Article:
MAY 27, 1968

U.S. SUPREME COURT DECIDES IN FAVOR OF MENOMINEE TRIBE HUNTING & FISHING RIGHTS

Menominee Tribe v. United States, a landmark decision, allowed the tribe to retain historical hunting and fishing (H&F) rights even after the federal government ceased to recognize the tribe.  In 1961, Congress terminated the tribe’s federal recognition ending tribal rights to its land.  In 1963, tribal members were charged with violating Wisconsin’s H&F laws on what had been their reservation.  The members were acquitted, but on appeal the Wisconsin Supreme Court held that the tribe’s rights ended with the termination.  The tribe sued the U.S. in the U.S. Court of Claims and won.  The conflict in rulings brought the case to the Supreme Court which ruled 6-2 that, in absence of a clear and unequivocal congressional statement removing those rights, the tribe retained its H&F rights.  The case affected subsequent legislation, e.g., Alaska Native Claims Settlement Act, and is cited internationally re: retention of traditional indigenous/aboriginal rights.  In 1973, Congress restored the tribe’s federal recognition.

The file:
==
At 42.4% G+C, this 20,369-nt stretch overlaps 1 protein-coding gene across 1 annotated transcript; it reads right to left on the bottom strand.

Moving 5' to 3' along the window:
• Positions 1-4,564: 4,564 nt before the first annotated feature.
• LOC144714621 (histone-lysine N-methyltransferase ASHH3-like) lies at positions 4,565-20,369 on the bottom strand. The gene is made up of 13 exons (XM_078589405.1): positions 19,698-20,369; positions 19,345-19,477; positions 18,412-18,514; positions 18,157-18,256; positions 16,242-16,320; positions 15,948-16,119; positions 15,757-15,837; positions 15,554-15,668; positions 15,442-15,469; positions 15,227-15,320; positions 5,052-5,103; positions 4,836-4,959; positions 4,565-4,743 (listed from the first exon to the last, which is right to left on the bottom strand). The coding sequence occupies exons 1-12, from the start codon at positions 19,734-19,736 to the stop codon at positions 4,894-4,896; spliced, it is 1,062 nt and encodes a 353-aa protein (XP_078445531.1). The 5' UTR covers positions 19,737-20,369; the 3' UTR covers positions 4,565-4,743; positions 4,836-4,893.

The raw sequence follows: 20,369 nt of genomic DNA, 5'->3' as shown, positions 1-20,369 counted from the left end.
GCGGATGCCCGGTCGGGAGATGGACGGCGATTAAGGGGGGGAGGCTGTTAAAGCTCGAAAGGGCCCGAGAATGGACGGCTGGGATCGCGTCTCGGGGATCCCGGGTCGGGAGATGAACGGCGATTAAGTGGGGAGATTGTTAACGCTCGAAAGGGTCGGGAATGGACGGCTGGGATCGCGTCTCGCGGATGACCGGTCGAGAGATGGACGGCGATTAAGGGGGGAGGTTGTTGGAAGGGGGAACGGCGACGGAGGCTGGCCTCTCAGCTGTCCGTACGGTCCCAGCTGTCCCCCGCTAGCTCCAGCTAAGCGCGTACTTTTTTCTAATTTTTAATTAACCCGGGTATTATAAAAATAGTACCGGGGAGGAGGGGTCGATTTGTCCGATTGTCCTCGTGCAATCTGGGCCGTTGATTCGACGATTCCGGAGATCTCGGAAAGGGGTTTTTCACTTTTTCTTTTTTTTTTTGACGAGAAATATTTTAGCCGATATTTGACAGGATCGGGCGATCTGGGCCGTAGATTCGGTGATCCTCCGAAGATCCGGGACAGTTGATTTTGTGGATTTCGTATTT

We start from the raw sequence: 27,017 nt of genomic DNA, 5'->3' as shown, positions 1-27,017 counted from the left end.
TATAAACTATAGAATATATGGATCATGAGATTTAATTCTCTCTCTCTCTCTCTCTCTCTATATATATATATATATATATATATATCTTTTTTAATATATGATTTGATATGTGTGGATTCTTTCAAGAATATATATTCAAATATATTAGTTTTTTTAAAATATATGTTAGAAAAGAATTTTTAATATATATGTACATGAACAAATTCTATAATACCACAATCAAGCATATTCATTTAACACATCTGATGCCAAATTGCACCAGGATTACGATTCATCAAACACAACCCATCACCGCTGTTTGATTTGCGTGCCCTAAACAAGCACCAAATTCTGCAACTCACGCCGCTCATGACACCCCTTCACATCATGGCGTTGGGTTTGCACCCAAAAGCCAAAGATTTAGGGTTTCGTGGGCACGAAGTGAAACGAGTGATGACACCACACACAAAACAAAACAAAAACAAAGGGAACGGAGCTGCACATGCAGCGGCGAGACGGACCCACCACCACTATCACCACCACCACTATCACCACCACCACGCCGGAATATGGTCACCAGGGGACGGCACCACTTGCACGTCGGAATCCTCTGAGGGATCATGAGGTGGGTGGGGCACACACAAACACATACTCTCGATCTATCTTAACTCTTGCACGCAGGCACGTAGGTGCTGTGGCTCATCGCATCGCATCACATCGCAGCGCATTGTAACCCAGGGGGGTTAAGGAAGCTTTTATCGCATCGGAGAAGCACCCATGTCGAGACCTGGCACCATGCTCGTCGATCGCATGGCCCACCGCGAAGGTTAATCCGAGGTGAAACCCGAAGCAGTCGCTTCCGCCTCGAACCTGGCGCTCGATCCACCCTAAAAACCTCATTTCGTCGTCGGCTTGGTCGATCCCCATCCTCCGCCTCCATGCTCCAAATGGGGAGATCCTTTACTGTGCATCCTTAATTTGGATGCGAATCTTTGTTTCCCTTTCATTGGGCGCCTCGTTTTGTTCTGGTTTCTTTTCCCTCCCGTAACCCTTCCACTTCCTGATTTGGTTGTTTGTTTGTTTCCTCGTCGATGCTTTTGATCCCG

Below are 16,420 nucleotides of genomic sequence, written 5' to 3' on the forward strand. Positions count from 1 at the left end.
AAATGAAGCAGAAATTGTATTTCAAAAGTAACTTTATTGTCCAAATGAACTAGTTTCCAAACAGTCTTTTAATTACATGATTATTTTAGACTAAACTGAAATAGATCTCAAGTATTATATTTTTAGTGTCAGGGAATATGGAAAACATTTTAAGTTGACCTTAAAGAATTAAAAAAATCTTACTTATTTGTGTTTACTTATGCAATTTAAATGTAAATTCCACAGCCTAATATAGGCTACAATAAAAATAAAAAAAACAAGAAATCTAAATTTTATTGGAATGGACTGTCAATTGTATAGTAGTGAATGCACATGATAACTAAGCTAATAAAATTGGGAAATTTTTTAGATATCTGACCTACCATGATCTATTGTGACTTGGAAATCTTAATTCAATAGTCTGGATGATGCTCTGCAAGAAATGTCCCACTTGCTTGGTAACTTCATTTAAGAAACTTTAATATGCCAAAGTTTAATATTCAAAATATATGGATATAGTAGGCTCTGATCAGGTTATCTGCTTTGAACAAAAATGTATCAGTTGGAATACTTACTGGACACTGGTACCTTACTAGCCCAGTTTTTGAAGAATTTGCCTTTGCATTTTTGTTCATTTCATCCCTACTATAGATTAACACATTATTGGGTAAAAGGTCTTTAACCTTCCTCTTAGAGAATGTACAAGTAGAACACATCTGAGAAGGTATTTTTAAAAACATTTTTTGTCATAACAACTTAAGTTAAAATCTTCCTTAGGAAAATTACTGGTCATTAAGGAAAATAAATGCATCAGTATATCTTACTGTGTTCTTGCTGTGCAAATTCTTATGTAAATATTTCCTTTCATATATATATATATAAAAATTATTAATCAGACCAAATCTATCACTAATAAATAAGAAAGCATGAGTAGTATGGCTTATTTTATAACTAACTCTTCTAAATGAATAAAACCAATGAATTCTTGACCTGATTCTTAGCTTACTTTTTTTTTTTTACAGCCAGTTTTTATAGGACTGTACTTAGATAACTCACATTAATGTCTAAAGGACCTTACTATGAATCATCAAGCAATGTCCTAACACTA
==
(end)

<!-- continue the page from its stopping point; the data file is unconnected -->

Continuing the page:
Sources:  “Minominee Tribe v. United States, 391 U.S. 404 (1968),” Justicia.  Retrieved 4/14/2020, https://supreme.justia.com/cases/federal/us/391/404/.  Wikipedia
Seal:  Official Seal of the Supreme Court of the United States.  Public Domain.

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